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Police reform activists celebrate Chauvin verdict

Murder conviction counters trend of cops going free

Morgan C. Mullings
Staff reporter covering state and local politics. Report for America Corps Member. VIEW BIO
Police reform activists celebrate Chauvin verdict
Demonstrators march down Malcolm X Boulevard in Roxbury last Wednesday. BANNER PHOTO

Activists against police violence took to the streets immediately after the surprise conviction of former cop Derek Chauvin on three counts surrounding the murder of George Floyd in Minnesota.

Many were elated to see a conviction after years of watching officers around the country get acquitted and keep their jobs after being caught on tape killing unarmed Black individuals. Others were adamant that the fight continue, as many in Boston and surrounding cities are fighting their own cases of police brutality.

At a rally in Nubian Square on Wednesday, April 21 organized by Violence in Boston, Monica Cannon Grant, the group’s founder, said the change came about through the power of protest.

“Let’s be clear: It was not elected officials. It was not the district attorney or state attorney. It was us coming outside. I don’t know if y’all remember, but I remember the initial DA didn’t want to prosecute,” Grant said to the crowd gathered opposite the Area B2 substation.

After Floyd’s death in May of 2020, Hennepin, Minnesota County Attorney Mike Freeman was famously quoted saying he would not “rush” to convict the officers involved.

“But we protested across this country,” Grant continued. “And we showed up in numbers for a whole year consecutively. That is civil rights. If you ever wondered what a civil rights movement looks like, welcome. You’re here now.”

Former state Rep. Evandro Carvalho joined the rally in Nubian Square. He called the verdict historical and noted that systemic changes led to the conviction, including Keith Ellison’s election as attorney general.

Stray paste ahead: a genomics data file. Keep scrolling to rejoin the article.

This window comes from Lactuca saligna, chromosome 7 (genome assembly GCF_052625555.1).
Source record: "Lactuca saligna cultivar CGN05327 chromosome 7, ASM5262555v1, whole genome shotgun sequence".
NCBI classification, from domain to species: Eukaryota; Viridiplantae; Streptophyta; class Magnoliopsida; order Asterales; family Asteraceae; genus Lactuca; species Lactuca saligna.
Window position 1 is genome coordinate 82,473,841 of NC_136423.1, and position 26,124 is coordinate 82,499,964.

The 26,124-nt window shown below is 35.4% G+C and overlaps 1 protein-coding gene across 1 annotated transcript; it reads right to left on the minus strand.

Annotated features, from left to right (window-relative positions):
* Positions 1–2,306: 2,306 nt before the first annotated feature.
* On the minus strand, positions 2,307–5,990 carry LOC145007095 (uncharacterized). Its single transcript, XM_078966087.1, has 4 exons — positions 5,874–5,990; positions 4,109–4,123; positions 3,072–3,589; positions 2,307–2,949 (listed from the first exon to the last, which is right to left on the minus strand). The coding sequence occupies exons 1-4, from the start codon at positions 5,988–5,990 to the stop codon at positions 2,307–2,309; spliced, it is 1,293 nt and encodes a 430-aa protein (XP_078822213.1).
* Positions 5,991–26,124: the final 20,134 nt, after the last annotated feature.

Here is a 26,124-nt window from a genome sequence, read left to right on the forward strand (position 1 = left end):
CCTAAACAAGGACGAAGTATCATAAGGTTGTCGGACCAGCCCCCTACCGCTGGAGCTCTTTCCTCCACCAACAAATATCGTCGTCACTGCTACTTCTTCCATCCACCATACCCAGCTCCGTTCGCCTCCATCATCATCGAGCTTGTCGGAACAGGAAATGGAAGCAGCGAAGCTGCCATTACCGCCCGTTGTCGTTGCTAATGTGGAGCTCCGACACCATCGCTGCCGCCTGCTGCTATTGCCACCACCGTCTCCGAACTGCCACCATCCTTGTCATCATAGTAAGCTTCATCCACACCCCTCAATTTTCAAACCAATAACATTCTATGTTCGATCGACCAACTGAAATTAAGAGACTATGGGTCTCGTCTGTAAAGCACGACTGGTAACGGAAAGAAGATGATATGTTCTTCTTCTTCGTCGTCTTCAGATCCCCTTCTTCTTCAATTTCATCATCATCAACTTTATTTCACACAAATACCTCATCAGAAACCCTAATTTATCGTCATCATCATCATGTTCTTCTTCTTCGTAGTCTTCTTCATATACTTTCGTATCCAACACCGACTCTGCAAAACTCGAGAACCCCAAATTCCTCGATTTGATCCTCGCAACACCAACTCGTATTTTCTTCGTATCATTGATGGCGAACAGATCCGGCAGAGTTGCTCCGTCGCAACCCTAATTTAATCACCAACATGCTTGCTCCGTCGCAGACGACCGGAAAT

“The system worked,” he told the Banner. “It’s a rare thing, unfortunately. But this is the system working for Black people.”

Carvalho, a former Suffolk County prosecutor, championed the Black and Latino Legislative Caucus criminal justice reform legislation, which was signed into law earlier this year. He said the murder of George Floyd generated the momentum that led to systemic change. The crowd marched down to the Boston Police Department Headquarters where they were met by a group of officers. They chanted “No justice, no peace, f*** the police,” across the street from the building in the rain.

Carla Sheffield, mother of Burrel Ramsey-White who was killed by Boston Police in 2012. PHOTO: MORGAN C. MULLINGS

The actions continued throughout the week into the weekend, when Mass Action Against Police Brutality gathered a crowd of allies at Doherty Park to bring attention to police brutality in Boston and continue to react to the Chauvin trial.

Families who are part of the Mass Action group rally regularly to bring attention to cases of their own family members who they say were killed by police officers in Boston and surrounding cities.

Carla Sheffield, the mother of Burrell Ramsey White, told the story of her son’s death after a Boston police officer shot him in what he said was self-defense. The officer was cleared of the charges in 2013.

“What no one knows is that the only story that is out is what the Boston Police put out,” Sheffield said in a speech to the crowd.

As for Floyd’s case, Sheffield was glad to finally hear of a conviction.

“I felt like I could breathe,” she told the Banner. “Now it gives me hope that I can come out here and achieve some kind of accountability with my community.”

She was joined by another mother fighting to reopen the case of her son’s death. Hope Coleman’s son Terrence was shot and killed by a Boston Police officer while experiencing mental distress in 2016.

“He was already gone, and they still lied and said my son died on the way to the hospital,” Coleman said to the crowd. She was joined by three of Terrance’s young relatives, who Coleman says are “traumatized” by his death.

“George Floyd’s family, my prayers go out to you and anyone who’s lost a child,” she said.

The families say the fight to reopen those cases and several more is strengthened by the verdict in Floyd’s case.

Mass Action organizer Brock Satter said the families plan to keep organizing until the cases are reopened and justice is achieved. In addition, the Black activist community across the nation is mourning two more police-related deaths during the week of the Chauvin trial: 16-year-old Ma’Khia Bryant in Ohio and 20-year-old Daunte  Wright in Minnesota.

“As we work with a lot of these families and get to know them across the country,” Satter said, “you can pick any day on the calendar and somebody’s anniversary or somebody’s birthday is being commemorated by a family that lost their loved one to police in this country.”

Many people who followed Chauvin’s trial online expressed their solidarity at the protest, after hearing about it through social media. Emerson student Neiko Pittman and his friends held signs at the front of the crowd making its way from the park down to Ashmont.

“There’s so many more people out there that you just don’t hear about, and you should make an effort to educate yourself like I tried to do today,” Pittman said, “You can actually be there for the families that are suffering.”

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